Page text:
The formation of a governing body is no small thing in a land still recovering from the sting of age-old subordination. Wales was officially incorporated into the English administrative and political system with the 1536 Act of Union. The monarchs Henry II, Edward I, and Henry VIII agreed that an independent Wales left England vulnerable to western attack. Lacking vocal leaders or a unified front, the Welsh became second-class citizens.
This history reverberates in matters as mundane as the food on the traditional table. Welsh rarebit, so loved by tourists, is for the Welsh another reminder of English dominance. The cheap fare of bread, butter, and cheese, eaten by those who could afford no better, was dubbed by the English "Welsh rarebit" in mocking contrast to their own access to affordable meat, including Welsh rabbit.
It is important to note that for the Welsh, hardship has also come from within--beneath their own soil, to be exact. The phrase "greening of the valleys" marks the move from a life colored black by coal dust to a restoration of the land's lush beauty. In the early twentieth century, nearly 250,000 Welsh were employed in south Wales collieries. While the valleys produced most of the world's coal and slate, the price paid in terns of human life and the destruction of the landscape was punitive.
The last Welsh coal was raised on June 21, 1983. Although heavy industry remains a strong source of revenue for the nation, those curious about the bleak shadows of the collieries must visit the museums of south Wales.
With the closing of the pits and the advent of the Assembly, attitudes are changing. "Now Wales is confident, for the first time in my lifetime," said Wales Tourist Board spokesman Raymond Mathias, 28, who credits the Assembly for helping shape his homeland's cultural identity. "It's given Wales a new identity, as opposed to being looked down upon and walked on."
A voice from the past
Give a people a taste of their heritage and they will soon turn to the wealth of their native tongue. Welsh, one of Europe's oldest living languages, possesses its own trove of myth and history. Nevertheless, the number of Welsh-speaking people has declined since 1901, when half the population spoke Welsh, to less than one-fifth today. Increased emphasis on the language in recent years seems to be boosting these numbers. Over the past three decades, Welsh-only elementary schools have sprung up in efforts to make Welsh an everyday language as opposed to an academic one. And the 1993 the Welsh Language Act required that every official document be bilingual.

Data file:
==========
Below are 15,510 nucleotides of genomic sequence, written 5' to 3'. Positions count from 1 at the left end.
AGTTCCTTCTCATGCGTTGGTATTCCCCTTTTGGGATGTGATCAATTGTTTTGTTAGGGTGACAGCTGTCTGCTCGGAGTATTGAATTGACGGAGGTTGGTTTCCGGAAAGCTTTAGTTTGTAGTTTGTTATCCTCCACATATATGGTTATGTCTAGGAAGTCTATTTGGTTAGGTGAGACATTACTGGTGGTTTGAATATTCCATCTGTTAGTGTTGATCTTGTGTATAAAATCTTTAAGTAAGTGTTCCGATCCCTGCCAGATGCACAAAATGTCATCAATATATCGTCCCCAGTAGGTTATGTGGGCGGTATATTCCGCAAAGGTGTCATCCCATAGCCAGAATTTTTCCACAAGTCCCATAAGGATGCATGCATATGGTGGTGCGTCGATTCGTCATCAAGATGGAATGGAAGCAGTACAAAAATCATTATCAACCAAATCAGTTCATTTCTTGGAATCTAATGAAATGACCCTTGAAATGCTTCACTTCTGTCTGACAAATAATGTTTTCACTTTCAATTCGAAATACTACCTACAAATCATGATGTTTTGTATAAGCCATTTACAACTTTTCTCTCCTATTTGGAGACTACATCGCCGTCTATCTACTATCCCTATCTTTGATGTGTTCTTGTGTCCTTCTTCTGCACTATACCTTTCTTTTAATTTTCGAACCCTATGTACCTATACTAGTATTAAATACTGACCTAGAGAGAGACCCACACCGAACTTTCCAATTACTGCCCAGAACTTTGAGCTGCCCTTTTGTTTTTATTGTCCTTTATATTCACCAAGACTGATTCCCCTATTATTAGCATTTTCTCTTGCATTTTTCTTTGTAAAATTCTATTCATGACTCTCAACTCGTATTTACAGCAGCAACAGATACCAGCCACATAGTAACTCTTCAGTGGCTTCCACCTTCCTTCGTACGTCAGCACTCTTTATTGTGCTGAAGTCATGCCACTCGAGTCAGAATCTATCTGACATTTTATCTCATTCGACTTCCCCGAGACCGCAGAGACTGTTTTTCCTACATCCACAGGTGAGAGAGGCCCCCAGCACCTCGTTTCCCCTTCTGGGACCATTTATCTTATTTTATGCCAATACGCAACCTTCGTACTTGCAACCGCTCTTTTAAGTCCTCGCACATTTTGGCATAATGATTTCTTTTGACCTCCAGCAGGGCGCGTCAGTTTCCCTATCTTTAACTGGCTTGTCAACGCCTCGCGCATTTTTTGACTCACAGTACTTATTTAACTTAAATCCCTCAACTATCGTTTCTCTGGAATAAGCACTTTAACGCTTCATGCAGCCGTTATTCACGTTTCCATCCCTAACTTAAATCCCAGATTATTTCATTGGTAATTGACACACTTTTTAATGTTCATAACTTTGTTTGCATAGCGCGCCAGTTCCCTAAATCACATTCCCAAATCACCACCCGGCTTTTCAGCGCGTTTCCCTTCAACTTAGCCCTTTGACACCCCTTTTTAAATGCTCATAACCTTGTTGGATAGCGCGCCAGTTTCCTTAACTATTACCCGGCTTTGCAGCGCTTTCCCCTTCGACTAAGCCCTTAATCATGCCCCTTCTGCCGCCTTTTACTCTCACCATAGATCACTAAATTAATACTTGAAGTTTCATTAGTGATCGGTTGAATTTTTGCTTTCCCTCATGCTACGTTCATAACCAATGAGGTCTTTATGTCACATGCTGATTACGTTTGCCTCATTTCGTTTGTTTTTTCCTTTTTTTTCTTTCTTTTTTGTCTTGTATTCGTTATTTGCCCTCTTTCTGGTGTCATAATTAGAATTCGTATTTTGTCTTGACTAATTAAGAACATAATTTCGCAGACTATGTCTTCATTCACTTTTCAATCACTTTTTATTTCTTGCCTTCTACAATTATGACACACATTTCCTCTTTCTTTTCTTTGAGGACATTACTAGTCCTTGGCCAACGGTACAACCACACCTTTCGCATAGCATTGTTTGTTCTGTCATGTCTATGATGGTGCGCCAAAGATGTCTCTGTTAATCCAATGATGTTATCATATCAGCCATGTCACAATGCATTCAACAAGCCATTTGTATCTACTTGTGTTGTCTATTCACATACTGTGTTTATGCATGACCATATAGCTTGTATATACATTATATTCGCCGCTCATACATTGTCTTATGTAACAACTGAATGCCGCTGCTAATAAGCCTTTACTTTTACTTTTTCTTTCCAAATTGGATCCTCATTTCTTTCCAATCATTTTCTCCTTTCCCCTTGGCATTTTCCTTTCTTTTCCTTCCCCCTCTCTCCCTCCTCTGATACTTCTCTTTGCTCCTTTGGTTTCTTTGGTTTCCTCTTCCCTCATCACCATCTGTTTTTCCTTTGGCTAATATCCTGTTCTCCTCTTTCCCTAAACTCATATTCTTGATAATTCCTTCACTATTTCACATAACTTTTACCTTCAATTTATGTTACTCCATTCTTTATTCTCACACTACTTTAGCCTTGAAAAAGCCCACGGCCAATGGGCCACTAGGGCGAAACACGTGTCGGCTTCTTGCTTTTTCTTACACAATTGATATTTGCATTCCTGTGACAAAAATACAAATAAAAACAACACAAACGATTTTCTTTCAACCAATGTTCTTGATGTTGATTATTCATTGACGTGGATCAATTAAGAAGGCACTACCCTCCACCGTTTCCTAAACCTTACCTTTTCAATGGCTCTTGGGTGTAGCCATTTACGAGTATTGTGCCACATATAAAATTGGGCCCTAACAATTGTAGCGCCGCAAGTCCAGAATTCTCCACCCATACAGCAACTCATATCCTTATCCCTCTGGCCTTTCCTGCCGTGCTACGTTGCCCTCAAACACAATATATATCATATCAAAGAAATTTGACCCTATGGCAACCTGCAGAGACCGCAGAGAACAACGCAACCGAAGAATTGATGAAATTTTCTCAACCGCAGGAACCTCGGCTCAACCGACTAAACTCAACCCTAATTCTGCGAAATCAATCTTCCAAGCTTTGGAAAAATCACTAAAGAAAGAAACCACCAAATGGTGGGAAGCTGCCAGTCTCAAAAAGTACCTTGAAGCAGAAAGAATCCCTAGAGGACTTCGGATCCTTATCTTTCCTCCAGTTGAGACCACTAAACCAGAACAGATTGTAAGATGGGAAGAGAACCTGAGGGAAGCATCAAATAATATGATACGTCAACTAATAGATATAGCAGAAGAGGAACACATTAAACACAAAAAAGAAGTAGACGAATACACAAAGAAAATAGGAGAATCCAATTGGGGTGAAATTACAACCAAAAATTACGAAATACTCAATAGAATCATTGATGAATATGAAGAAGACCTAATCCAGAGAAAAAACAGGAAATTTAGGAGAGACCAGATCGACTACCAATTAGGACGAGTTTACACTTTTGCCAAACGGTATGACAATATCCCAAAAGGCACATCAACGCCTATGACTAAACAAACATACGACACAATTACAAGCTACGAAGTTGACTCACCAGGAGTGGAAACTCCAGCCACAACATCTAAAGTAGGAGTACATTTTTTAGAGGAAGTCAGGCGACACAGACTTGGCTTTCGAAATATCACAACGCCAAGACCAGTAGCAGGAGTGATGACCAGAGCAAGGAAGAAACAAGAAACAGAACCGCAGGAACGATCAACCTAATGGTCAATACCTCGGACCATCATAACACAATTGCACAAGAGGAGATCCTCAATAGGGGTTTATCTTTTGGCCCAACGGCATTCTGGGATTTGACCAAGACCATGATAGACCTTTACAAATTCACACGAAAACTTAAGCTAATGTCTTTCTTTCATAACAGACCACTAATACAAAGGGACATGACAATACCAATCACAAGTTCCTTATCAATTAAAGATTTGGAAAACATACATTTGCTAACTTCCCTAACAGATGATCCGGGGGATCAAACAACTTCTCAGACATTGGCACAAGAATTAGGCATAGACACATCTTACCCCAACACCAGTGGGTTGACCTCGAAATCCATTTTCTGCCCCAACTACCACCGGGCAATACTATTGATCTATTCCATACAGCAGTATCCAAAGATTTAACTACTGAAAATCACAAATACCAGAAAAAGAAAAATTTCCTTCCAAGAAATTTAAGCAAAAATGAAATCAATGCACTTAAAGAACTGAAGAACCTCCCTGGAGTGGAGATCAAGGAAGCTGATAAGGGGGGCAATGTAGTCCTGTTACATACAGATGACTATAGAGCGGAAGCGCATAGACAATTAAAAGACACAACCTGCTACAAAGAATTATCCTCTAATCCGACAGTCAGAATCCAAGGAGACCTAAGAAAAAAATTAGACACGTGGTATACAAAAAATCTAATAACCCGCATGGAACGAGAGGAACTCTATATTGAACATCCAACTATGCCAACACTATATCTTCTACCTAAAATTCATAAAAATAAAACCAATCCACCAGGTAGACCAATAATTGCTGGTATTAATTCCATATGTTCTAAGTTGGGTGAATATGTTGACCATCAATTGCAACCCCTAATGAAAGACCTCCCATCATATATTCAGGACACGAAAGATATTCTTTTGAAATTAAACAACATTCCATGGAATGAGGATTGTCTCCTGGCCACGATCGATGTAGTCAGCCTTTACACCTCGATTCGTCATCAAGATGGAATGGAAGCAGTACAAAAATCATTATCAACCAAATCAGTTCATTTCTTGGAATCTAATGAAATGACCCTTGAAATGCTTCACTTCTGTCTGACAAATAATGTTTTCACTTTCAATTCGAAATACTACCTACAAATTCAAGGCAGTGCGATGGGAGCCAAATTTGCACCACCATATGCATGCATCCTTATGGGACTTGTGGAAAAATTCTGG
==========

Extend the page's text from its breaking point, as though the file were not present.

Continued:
The use of Welsh is not confined to classrooms and legal documents. One of the nation's primary musical exports, Super Furry Animals, has released a recording sung exclusively in Welsh. And the language is reemerging in everyday life. "I speak it at home with the wife, and all the kids they speak Welsh," explained Hywel, who lives in Newtown, a large town in mid-Wales. Although Newtown is predominantly English, Hywel's three children are Welsh speaking and attended Welsh primary schools. When Hywel's daughter Helen recently took her drivers training exam, "they brought in a special tester for her to do the test in Welsh. They'll do it for you if that's your language."
Welsh was Hywel's own first language until the age of 11. Today, at 57, he considers any effort to revive the language a good thing. "We've got to keep it. It's part of our heritage, isn't it? Even if you don't use it. I'm not a nationalist, but I'm all for keeping the language."
Not everyone is as thrilled with the changes in Wales, however, or links them to a blossoming national identity. For Juli Paschalis, events officer at the Museum of Welsh Life in St. Fagan, the idea that Wales is changing is "only a trip down memory lane."
"As far as I see it, we've been under siege since the Act of Union in 1536. We've given in too long to outside influence," said Paschalis. "Our purse strings are still controlled by Westminster. We have a measure of self-government, but it will be hard to have real changes until we can handle our own economy."
Rather than creating a unified Wales, Paschalis said, the reintroduction of the language actually divides the nation. Certain jobs, such as in media or museums, require employees to speak Welsh. "This has created its own trouble, as people [who don't speak Welsh] feel they're being discriminated against," she said. Others, like Hywel, take a more moderate approach. Their day-to-day lives continue largely unaffected, yet they acknowledge that political and cultural changes may indeed have an impact.
For now, Wales' identity is, as with any culture, a mix of the reality of the past and the emerging currents of the future. What those currents are, and whether they will persist, is up to the Welsh to decide. The long-term effects of the Assembly and the efforts to reclaim the nation's cultural heritage have yet to be seen. But as each St. David's Day approaches, the Welsh pay homage to their national pride, proving that at least the tips of a blooming Welsh confidence, like the daffodils of St. David's Day, are pushing through the thawing ground.n
Jane H. Halpert is a freelance writer based in Ann Arbor, Michigan.…
Questia, a part of Gale, Cengage Learning. www.questia.com
Publication information: Article title: On Being Welsh - Old and New Shape Wales' Identity. Contributors: Halpert, Jane H. - Author. Magazine title: The World and I. Volume: 16. Issue: 3 Publication date: March 2001. Page number: 153. © 1999 News World Communications, Inc. COPYRIGHT 2001 Gale Group.